1. Andrew O'Neill

    Andrew O'Neill Subscriber

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    Does anyone know of a reliable/economical source who will sell small quantities to lil 'ol me? Thank you.
     
  2. eclarke

    eclarke Member

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    This sounds interesting.
     
  3. MDR

    MDR Member

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    Maybe a tattoo shop has some for little money it's used for some tattoo inks.
     
  4. eclarke

    eclarke Member

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    I looked at some places where I have bought special chems and the stuff is frightfully expensive. Fischer Scientific wants $285 for 100g.
     
  5. Newt_on_Swings

    Newt_on_Swings Member

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    Ebay listing 310090916291

    About $30 shipped for 1 oz.
     
  6. eclarke

    eclarke Member

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    Neocyanine is an IR sensitizer i thought there might be some emulsion making going on here. I'm almost out of IR film.
     
  7. desertrat

    desertrat Subscriber

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    If the OP is looking for a negative retouching dye, that should work. If the OP is looking for an infrared sensitizing dye for film, the crocein scarlet probably won't.

    There are several cyanine derivatives that can be used. I don't have the link anymore, but somewhere in this emulsion making subforum, PE posted a page from an old Eastman Organic Chemicals list that had the common names and chemical names of some infrared sensitizers. A couple of these are being sold by Chemsavers (on the web) by their chemical names.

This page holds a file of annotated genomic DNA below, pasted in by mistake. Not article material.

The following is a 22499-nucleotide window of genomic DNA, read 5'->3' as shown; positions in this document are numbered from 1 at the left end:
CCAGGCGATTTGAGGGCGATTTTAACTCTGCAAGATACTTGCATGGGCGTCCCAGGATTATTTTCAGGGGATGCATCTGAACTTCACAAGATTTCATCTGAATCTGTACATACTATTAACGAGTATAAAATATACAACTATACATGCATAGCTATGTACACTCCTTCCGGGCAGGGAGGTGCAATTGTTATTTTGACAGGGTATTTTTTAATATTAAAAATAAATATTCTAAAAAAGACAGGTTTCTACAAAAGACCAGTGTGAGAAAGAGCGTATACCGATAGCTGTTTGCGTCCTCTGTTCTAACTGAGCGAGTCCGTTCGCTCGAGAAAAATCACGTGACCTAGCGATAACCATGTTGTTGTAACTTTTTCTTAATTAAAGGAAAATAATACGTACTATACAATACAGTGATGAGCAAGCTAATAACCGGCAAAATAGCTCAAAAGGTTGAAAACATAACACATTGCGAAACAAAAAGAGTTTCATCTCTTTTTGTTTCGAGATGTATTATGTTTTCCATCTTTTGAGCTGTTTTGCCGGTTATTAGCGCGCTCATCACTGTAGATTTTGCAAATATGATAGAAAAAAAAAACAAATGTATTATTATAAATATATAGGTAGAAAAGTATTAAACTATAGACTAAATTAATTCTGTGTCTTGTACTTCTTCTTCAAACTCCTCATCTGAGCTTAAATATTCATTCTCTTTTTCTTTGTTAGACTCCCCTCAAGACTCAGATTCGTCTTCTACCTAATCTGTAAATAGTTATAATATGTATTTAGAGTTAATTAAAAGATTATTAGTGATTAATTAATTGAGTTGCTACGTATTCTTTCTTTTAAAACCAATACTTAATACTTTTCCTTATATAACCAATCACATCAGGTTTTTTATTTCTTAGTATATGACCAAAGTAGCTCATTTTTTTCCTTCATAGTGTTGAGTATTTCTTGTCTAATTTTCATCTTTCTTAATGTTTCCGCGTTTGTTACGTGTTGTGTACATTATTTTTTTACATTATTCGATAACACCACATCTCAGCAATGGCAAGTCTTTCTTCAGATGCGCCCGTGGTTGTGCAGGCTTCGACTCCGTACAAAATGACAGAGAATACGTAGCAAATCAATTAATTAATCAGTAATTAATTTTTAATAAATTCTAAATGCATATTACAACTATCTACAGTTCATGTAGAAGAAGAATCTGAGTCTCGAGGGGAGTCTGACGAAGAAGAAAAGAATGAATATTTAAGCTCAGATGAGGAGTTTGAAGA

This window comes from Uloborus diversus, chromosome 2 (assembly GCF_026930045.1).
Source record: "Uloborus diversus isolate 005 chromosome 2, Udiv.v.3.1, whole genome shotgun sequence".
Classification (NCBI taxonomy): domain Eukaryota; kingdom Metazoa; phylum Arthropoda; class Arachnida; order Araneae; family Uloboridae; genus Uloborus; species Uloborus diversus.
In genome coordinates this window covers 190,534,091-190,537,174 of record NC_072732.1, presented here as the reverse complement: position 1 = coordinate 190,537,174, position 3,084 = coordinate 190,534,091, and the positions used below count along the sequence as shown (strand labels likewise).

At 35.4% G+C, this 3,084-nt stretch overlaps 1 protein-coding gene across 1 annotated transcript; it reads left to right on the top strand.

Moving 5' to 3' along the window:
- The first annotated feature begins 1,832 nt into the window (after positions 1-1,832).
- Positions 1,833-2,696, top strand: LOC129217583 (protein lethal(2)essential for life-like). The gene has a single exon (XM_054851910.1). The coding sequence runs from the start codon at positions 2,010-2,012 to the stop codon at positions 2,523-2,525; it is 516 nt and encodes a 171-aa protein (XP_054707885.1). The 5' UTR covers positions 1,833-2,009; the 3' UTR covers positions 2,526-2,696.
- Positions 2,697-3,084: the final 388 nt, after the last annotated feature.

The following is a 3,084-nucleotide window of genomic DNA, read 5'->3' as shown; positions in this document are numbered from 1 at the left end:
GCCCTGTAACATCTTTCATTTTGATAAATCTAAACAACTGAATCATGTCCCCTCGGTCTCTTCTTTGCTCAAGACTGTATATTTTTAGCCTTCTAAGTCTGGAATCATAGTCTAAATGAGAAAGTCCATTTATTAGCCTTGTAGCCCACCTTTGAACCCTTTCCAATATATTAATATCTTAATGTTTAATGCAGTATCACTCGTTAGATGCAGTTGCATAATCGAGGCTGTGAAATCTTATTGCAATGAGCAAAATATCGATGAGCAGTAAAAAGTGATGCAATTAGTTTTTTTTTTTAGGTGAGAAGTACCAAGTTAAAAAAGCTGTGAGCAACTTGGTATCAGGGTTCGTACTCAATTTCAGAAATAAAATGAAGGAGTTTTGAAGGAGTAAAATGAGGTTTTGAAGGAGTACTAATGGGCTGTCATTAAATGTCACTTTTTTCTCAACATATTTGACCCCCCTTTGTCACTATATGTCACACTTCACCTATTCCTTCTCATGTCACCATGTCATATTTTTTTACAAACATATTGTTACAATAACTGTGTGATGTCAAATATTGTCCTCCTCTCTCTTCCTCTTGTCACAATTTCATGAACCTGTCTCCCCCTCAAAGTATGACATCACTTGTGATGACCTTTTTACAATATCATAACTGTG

8. desertrat

    desertrat Subscriber

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  9. kb3lms

    kb3lms Subscriber

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    Lab Depot, Science Lab and Colonial Scientific sell a number of those dyes as well. Chemsavers selection has been limited lately.

    The CROCEIN SCARLET dye structure does not look like a sensitizing dye at all.
     
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  10. Andrew O'Neill

    Andrew O'Neill Subscriber

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    Looking for some for possible emulsion making, as well as re-sensitizing x-ray film to hopefully give it some infrared sensitivity. I have heard that this may be possible, so I'd like to give it a try. I too, am almost out of IR film.
     
  11. Andrew O'Neill

    Andrew O'Neill Subscriber

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  12. Hexavalent

    Hexavalent Subscriber

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    I'd have serious doubts that tattoo ink, even if called neocyanine would work as a sensitizer. Most "inks" are pigment-based rather than dyes, and there is the issue of what else is in the ink. Then again, it's cheap enough to try :smile:
     
  13. MDR

    MDR Member

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  15. kb3lms